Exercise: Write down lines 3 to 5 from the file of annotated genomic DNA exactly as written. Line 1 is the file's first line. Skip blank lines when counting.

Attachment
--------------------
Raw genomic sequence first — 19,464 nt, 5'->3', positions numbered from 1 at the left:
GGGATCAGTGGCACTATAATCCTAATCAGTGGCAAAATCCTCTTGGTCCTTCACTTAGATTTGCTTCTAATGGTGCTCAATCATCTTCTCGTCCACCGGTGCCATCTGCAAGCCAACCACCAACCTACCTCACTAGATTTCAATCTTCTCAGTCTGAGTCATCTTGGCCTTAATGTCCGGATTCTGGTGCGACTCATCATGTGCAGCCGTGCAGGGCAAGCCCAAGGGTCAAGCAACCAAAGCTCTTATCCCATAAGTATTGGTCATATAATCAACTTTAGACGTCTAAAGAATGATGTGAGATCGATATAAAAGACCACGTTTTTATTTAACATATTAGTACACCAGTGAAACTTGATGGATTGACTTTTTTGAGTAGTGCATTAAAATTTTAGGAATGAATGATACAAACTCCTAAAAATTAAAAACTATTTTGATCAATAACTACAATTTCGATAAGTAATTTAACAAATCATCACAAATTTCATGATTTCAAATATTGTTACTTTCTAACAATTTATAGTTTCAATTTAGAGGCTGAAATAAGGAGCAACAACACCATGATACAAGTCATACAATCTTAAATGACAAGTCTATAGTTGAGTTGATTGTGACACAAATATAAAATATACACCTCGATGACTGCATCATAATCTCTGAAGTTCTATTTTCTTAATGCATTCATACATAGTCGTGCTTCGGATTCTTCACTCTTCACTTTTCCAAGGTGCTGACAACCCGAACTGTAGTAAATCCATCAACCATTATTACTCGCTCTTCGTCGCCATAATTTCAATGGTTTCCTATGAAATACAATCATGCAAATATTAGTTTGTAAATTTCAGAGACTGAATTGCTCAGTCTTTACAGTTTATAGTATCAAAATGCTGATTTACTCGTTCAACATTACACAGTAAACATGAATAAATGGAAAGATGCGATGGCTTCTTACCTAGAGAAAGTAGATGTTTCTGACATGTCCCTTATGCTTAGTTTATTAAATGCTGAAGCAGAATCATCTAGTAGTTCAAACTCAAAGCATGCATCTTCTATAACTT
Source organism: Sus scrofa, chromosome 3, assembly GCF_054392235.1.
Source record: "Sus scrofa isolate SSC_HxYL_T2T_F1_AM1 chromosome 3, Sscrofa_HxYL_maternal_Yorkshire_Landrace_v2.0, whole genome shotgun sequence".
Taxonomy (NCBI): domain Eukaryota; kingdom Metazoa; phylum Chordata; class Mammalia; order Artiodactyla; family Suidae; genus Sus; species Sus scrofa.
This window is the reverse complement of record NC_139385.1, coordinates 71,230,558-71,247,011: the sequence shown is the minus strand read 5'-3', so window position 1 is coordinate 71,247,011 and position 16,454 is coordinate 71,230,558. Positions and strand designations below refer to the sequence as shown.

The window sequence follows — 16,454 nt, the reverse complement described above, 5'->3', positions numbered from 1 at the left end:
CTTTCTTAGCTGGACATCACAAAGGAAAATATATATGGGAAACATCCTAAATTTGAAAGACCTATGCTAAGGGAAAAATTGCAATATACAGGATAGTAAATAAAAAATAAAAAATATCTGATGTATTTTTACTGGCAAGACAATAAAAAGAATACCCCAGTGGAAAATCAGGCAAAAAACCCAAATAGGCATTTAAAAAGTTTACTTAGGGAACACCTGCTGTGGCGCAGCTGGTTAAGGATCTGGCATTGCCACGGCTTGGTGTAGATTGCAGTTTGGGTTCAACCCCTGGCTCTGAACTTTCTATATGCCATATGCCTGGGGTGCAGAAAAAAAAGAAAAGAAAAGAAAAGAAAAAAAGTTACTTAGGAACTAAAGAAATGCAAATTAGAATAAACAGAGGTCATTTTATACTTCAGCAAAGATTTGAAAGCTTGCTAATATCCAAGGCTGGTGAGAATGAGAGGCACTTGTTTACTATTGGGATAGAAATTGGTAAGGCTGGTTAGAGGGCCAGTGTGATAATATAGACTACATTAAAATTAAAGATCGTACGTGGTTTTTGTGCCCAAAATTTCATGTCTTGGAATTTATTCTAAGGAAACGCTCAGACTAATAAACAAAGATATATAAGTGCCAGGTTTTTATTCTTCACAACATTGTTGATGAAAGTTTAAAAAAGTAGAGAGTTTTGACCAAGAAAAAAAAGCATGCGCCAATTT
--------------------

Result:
Source organism: Sus scrofa, chromosome 3, assembly GCF_054392235.1.
Source record: "Sus scrofa isolate SSC_HxYL_T2T_F1_AM1 chromosome 3, Sscrofa_HxYL_maternal_Yorkshire_Landrace_v2.0, whole genome shotgun sequence".
Taxonomy (NCBI): domain Eukaryota; kingdom Metazoa; phylum Chordata; class Mammalia; order Artiodactyla; family Suidae; genus Sus; species Sus scrofa.